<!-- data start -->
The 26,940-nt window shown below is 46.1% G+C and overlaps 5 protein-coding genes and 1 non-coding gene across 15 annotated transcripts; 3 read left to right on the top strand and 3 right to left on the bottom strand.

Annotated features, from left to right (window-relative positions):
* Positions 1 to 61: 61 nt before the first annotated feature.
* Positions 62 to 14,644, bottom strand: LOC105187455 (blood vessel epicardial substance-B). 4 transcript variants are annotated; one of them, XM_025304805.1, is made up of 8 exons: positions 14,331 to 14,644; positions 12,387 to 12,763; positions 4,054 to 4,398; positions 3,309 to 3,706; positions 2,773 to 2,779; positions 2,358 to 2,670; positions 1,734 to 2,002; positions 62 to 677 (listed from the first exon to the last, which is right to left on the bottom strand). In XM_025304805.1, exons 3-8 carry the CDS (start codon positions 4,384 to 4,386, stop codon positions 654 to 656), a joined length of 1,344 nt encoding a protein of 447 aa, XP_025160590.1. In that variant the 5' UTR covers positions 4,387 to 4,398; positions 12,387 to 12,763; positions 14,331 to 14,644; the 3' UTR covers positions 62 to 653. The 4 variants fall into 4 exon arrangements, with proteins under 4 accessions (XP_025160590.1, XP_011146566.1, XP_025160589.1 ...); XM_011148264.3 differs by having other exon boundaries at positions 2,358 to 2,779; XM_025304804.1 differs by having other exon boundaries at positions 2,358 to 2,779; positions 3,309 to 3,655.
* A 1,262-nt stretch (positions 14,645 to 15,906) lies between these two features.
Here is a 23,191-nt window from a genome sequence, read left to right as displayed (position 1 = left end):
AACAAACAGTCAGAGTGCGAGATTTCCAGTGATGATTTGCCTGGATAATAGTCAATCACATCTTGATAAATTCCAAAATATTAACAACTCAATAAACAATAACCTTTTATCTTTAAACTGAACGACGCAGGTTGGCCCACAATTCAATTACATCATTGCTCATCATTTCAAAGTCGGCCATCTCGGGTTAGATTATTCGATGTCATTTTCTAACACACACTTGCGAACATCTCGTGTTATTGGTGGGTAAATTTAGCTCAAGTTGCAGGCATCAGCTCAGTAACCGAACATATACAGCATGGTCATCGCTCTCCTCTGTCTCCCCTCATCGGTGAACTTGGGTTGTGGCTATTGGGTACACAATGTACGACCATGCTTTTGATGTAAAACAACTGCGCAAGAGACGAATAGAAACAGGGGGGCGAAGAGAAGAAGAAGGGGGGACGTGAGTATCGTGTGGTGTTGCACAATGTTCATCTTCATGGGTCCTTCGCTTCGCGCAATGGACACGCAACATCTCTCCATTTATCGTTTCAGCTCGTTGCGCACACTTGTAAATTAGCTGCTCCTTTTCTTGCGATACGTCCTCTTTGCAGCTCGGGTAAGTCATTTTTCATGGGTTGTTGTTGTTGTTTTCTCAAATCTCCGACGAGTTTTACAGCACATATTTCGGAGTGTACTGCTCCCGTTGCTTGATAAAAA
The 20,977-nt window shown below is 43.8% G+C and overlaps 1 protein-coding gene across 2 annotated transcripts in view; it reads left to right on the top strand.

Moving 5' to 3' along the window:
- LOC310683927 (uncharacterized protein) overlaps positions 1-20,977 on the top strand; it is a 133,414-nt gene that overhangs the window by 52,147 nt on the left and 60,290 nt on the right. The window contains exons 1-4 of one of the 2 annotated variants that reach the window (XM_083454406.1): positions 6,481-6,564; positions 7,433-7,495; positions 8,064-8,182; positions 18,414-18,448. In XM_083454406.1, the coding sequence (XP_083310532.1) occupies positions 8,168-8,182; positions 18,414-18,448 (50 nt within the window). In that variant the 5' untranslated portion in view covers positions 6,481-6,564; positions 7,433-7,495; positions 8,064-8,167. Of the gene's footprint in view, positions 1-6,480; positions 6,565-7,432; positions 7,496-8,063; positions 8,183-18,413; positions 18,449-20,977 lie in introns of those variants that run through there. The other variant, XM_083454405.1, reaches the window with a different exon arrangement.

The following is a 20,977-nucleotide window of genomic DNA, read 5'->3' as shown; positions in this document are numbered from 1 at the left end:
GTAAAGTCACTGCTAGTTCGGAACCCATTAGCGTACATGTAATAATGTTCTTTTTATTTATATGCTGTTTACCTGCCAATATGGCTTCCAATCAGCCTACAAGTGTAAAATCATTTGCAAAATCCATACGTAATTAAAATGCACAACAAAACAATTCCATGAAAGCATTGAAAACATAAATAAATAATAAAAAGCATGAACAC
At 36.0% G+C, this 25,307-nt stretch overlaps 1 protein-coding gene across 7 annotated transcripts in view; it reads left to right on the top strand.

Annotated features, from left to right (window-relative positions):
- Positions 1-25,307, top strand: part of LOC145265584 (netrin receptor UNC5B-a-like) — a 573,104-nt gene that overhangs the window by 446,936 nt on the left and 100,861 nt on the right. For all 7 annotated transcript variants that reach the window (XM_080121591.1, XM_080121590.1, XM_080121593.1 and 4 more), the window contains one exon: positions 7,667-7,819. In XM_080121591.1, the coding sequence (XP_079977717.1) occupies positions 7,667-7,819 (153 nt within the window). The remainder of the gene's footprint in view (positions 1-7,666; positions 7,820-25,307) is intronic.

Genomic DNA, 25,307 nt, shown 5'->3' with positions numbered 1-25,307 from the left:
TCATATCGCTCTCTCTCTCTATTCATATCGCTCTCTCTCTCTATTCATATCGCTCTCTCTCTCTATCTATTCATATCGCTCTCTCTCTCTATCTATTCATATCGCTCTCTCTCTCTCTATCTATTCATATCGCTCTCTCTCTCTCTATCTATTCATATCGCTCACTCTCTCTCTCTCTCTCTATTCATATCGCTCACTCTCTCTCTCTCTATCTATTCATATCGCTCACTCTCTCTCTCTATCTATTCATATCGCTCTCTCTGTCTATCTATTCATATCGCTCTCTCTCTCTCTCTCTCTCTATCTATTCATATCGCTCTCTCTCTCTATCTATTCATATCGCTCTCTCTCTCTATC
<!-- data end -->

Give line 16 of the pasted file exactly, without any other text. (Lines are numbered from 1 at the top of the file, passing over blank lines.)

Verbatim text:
Genomic DNA, 25,307 nt, shown 5'->3' with positions numbered 1-25,307 from the left: